On September 6, 1995, Cal Ripken broke the most storied record in baseball, Lou Gehrig's streak of 2,130 consecutive games. Ripken played all of his games with the Baltimore Orioles, a rarity in an era when baseball players move from team to team seeking better deals. The 19-time All Star retired from the Baltimore Orioles in 2001 with 2,632 consecutive games played and over 3,000 hits. However, Ripken's most enduring legacy and gift to the sport of baseball may come from the work he has done since his retirement. One of the first things Ripken did upon retirement was to announce the creation of a facility dedicated to developing baseball at a grass-roots level.
A Maryland native, Ripken chose Aberdeen, Maryland as the site of the facility which currently includes a state-of-the-art minor league ballpark and a youth baseball training academy. The Aberdeen facility features youth baseball fields designed to mimic famous major league ball parks like Oriole Park at Camden Yards and Wrigley Field. The Aberdeen facility hosts a "world series" each year that draws 15 teams of 11 and 12 year old players from all over the world. Ripken is also devoted to building values through sports. Together with his brother, Bill, Ripken has penned two best selling books aimed at parents and youth coaches offering coaching tips, instructional methods and information on the Ripken family's philosophy of sports including having fun and practicing good sportsmanship.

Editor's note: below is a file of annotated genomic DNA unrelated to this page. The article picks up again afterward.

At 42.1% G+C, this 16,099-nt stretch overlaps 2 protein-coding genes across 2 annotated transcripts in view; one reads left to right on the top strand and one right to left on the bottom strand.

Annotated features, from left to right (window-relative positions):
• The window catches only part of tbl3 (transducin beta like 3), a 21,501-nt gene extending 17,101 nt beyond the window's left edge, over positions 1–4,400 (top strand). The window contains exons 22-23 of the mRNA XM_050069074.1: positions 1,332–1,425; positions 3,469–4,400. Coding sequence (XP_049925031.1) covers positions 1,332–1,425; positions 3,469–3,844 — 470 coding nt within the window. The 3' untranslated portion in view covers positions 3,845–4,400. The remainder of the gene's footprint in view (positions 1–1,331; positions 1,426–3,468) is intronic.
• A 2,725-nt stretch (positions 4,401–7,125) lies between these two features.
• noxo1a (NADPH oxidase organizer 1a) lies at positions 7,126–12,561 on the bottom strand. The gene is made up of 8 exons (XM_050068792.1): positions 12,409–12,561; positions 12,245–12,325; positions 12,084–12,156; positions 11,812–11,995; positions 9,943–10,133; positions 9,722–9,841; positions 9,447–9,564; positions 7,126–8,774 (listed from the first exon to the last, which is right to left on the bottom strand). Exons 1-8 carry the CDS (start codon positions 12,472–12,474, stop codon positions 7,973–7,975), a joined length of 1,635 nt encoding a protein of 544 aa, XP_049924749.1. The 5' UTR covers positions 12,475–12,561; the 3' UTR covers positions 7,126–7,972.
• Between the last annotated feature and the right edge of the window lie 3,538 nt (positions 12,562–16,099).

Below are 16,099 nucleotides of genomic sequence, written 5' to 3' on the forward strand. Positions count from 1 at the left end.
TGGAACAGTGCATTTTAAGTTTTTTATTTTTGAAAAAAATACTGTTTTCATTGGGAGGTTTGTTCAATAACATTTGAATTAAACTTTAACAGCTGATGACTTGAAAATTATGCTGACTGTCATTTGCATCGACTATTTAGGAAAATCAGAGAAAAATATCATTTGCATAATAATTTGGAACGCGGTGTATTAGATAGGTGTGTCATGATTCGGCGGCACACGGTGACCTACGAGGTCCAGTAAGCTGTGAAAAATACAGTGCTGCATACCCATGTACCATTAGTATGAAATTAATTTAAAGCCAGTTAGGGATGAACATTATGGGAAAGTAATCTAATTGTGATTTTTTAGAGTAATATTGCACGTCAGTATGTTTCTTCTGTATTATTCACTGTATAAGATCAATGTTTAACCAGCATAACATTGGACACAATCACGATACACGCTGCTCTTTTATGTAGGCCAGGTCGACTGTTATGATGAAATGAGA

Cal and Bill Ripken are the only brothers in the history of major league baseball to have played for their father at the same time. In honor of their father, the brothers started a foundation dedicated to teaching baseball to economically disadvantaged children across the country. The foundation has undertaken such projects as refurbishing inner-city ball fields, and donating sports equipment to school systems. The foundation's work has enabled disadvantaged children to learn values through baseball and to receive training and instruction that they might never have received otherwise.
In addition to his work with the Aberdeen facility and the foundation, Ripken is a sought-after corporate speaker on topics such as teamwork, perseverance and leadership. In addition to his coaching books, Ripken also penned a best-selling biography in 1997 that told of his pursuit of "the streak" and how it changed his life. Ripken has a weekly baseball talk show on XM satellite radio that he co-hosts with his brother, Billy. The show is a wide-ranging discussion of many different baseball-related topics.
Kadence Buchanan writes articles on many topics including Baseball, Games, and Recreation